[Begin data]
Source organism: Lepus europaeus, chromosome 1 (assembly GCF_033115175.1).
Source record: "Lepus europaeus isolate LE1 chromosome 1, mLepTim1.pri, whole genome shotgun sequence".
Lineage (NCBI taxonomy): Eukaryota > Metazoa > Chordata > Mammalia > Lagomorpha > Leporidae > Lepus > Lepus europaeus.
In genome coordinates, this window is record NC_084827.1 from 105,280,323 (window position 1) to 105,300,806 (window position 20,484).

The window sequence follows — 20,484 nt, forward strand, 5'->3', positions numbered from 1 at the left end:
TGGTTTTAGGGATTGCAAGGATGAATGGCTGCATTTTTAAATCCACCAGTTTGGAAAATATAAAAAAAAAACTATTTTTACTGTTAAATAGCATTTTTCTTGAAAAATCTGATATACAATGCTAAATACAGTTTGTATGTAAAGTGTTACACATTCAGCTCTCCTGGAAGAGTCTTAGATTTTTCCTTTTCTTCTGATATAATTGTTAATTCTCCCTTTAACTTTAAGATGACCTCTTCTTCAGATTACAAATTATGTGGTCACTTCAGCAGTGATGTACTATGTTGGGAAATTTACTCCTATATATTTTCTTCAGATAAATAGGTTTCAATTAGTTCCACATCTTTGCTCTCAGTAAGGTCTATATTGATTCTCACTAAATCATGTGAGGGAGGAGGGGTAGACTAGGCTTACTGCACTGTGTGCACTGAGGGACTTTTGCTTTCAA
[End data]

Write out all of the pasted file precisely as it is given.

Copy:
Source organism: Lepus europaeus, chromosome 1 (assembly GCF_033115175.1).
Source record: "Lepus europaeus isolate LE1 chromosome 1, mLepTim1.pri, whole genome shotgun sequence".
Lineage (NCBI taxonomy): Eukaryota > Metazoa > Chordata > Mammalia > Lagomorpha > Leporidae > Lepus > Lepus europaeus.
In genome coordinates, this window is record NC_084827.1 from 105,280,323 (window position 1) to 105,300,806 (window position 20,484).

The window sequence follows — 20,484 nt, forward strand, 5'->3', positions numbered from 1 at the left end:
TGGTTTTAGGGATTGCAAGGATGAATGGCTGCATTTTTAAATCCACCAGTTTGGAAAATATAAAAAAAAAACTATTTTTACTGTTAAATAGCATTTTTCTTGAAAAATCTGATATACAATGCTAAATACAGTTTGTATGTAAAGTGTTACACATTCAGCTCTCCTGGAAGAGTCTTAGATTTTTCCTTTTCTTCTGATATAATTGTTAATTCTCCCTTTAACTTTAAGATGACCTCTTCTTCAGATTACAAATTATGTGGTCACTTCAGCAGTGATGTACTATGTTGGGAAATTTACTCCTATATATTTTCTTCAGATAAATAGGTTTCAATTAGTTCCACATCTTTGCTCTCAGTAAGGTCTATATTGATTCTCACTAAATCATGTGAGGGAGGAGGGGTAGACTAGGCTTACTGCACTGTGTGCACTGAGGGACTTTTGCTTTCAA